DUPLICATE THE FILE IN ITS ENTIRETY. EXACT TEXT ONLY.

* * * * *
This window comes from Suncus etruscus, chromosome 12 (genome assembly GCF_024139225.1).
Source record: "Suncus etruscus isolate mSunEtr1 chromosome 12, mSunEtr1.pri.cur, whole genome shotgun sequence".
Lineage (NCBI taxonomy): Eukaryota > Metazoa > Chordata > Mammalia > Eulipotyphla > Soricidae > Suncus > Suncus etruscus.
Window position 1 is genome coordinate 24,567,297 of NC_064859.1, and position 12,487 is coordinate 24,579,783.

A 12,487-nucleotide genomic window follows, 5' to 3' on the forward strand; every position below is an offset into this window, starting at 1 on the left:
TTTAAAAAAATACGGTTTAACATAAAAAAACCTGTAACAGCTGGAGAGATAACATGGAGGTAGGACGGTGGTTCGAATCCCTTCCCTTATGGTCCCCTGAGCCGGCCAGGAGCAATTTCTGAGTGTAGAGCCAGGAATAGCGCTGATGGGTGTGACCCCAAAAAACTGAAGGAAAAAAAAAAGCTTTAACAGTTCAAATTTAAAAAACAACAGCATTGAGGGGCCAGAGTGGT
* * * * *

This window comes from Suncus etruscus, chromosome 12 (genome assembly GCF_024139225.1).
Source record: "Suncus etruscus isolate mSunEtr1 chromosome 12, mSunEtr1.pri.cur, whole genome shotgun sequence".
Lineage (NCBI taxonomy): Eukaryota > Metazoa > Chordata > Mammalia > Eulipotyphla > Soricidae > Suncus > Suncus etruscus.
Window position 1 is genome coordinate 24,567,297 of NC_064859.1, and position 12,487 is coordinate 24,579,783.

A 12,487-nucleotide genomic window follows, 5' to 3' on the forward strand; every position below is an offset into this window, starting at 1 on the left:
TTTAAAAAAATACGGTTTAACATAAAAAAACCTGTAACAGCTGGAGAGATAACATGGAGGTAGGACGGTGGTTCGAATCCCTTCCCTTATGGTCCCCTGAGCCGGCCAGGAGCAATTTCTGAGTGTAGAGCCAGGAATAGCGCTGATGGGTGTGACCCCAAAAAACTGAAGGAAAAAAAAAAGCTTTAACAGTTCAAATTTAAAAAACAACAGCATTGAGGGGCCAGAGTGGT